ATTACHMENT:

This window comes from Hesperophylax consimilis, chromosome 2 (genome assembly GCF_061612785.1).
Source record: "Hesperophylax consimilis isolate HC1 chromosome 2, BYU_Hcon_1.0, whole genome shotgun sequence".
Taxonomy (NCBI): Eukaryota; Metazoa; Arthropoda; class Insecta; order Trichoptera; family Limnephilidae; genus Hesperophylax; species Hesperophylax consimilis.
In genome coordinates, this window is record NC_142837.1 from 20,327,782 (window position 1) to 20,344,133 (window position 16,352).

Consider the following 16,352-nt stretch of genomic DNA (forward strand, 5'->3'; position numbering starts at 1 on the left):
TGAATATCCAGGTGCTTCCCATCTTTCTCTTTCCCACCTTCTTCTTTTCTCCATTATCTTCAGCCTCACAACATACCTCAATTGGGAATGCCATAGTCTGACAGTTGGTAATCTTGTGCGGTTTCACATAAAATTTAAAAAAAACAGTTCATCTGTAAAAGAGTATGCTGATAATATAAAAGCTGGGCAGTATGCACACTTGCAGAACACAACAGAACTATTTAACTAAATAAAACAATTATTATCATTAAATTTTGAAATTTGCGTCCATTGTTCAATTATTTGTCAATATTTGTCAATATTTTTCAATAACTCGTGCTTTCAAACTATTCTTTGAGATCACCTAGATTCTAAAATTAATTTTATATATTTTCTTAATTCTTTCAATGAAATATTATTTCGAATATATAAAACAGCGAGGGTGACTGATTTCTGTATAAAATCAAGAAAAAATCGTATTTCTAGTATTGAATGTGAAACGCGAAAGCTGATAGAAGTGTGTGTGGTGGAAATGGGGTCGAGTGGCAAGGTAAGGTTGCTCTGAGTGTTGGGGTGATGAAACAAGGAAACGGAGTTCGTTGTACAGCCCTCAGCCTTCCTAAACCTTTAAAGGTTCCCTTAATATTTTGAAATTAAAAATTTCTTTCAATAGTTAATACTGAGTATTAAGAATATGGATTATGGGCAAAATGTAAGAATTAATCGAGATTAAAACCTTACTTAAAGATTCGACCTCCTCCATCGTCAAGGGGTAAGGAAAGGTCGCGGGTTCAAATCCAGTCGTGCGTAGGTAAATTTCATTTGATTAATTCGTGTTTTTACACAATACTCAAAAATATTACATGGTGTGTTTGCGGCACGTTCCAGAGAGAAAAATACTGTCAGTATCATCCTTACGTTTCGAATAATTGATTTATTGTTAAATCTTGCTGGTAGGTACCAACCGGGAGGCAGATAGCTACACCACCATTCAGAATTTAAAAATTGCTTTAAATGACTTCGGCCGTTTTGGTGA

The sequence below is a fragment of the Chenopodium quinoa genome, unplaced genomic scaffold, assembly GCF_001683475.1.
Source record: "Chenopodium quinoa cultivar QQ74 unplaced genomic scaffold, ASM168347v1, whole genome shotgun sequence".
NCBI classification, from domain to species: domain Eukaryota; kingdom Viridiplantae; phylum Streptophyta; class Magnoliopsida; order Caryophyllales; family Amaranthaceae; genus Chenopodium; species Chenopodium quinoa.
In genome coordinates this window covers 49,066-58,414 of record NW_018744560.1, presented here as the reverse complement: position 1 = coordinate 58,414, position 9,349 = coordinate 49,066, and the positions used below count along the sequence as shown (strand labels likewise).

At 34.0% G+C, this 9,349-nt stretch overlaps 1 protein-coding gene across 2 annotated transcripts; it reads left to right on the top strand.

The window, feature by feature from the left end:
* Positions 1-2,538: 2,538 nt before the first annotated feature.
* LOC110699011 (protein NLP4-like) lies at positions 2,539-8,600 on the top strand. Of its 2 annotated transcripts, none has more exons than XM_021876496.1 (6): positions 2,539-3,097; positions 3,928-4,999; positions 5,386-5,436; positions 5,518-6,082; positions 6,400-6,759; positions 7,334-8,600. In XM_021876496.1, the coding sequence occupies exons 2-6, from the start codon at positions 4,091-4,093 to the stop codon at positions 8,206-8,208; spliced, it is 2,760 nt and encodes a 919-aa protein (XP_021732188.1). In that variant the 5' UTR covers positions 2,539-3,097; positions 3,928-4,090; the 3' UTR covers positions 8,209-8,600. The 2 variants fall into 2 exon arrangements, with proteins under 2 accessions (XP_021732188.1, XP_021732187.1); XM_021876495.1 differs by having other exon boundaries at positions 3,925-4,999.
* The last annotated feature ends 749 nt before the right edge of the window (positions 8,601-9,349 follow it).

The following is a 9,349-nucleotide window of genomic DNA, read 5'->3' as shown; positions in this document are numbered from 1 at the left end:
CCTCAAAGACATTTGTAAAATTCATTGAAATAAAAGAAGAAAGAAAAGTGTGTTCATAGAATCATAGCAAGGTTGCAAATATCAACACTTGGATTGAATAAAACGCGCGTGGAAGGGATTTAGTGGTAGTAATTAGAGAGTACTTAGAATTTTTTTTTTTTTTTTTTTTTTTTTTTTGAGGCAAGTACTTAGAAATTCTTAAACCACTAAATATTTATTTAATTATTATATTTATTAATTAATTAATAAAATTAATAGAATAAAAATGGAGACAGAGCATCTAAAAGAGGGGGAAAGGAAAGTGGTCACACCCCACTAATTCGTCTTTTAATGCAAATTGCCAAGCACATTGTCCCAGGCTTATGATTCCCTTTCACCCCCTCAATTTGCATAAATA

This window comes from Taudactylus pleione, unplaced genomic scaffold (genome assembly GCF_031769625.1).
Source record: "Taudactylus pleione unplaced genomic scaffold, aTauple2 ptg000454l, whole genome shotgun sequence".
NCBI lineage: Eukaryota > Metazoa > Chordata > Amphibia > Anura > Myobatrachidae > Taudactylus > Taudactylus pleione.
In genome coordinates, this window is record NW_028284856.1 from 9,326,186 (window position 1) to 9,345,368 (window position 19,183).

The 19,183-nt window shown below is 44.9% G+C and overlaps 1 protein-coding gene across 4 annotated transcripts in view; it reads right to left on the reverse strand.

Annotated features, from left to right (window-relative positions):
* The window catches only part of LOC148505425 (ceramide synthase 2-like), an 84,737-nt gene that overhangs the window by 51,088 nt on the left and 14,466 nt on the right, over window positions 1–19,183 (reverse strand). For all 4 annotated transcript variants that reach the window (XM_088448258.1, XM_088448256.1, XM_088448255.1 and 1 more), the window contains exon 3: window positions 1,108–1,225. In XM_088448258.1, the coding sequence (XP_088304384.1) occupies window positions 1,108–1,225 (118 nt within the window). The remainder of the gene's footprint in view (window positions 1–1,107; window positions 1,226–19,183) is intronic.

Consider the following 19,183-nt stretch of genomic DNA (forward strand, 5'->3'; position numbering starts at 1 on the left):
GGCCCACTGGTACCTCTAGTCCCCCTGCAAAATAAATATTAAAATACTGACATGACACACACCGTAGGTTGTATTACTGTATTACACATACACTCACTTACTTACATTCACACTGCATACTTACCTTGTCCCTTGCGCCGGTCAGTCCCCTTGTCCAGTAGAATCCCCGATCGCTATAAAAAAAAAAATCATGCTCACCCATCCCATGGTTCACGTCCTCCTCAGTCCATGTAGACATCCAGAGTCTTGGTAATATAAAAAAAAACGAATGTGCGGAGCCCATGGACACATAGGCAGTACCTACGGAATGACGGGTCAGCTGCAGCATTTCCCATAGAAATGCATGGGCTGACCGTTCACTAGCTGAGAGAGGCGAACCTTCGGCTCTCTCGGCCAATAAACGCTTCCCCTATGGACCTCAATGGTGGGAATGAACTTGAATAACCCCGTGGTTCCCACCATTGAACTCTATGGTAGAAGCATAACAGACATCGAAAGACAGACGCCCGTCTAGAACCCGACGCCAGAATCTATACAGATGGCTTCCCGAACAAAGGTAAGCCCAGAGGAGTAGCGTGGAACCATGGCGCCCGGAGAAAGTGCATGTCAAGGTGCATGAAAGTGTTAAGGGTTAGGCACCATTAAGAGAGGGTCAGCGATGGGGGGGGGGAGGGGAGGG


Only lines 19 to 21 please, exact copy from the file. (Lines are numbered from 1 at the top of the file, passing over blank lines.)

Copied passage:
Source record: "Taudactylus pleione unplaced genomic scaffold, aTauple2 ptg000454l, whole genome shotgun sequence".
NCBI lineage: Eukaryota > Metazoa > Chordata > Amphibia > Anura > Myobatrachidae > Taudactylus > Taudactylus pleione.
In genome coordinates, this window is record NW_028284856.1 from 9,326,186 (window position 1) to 9,345,368 (window position 19,183).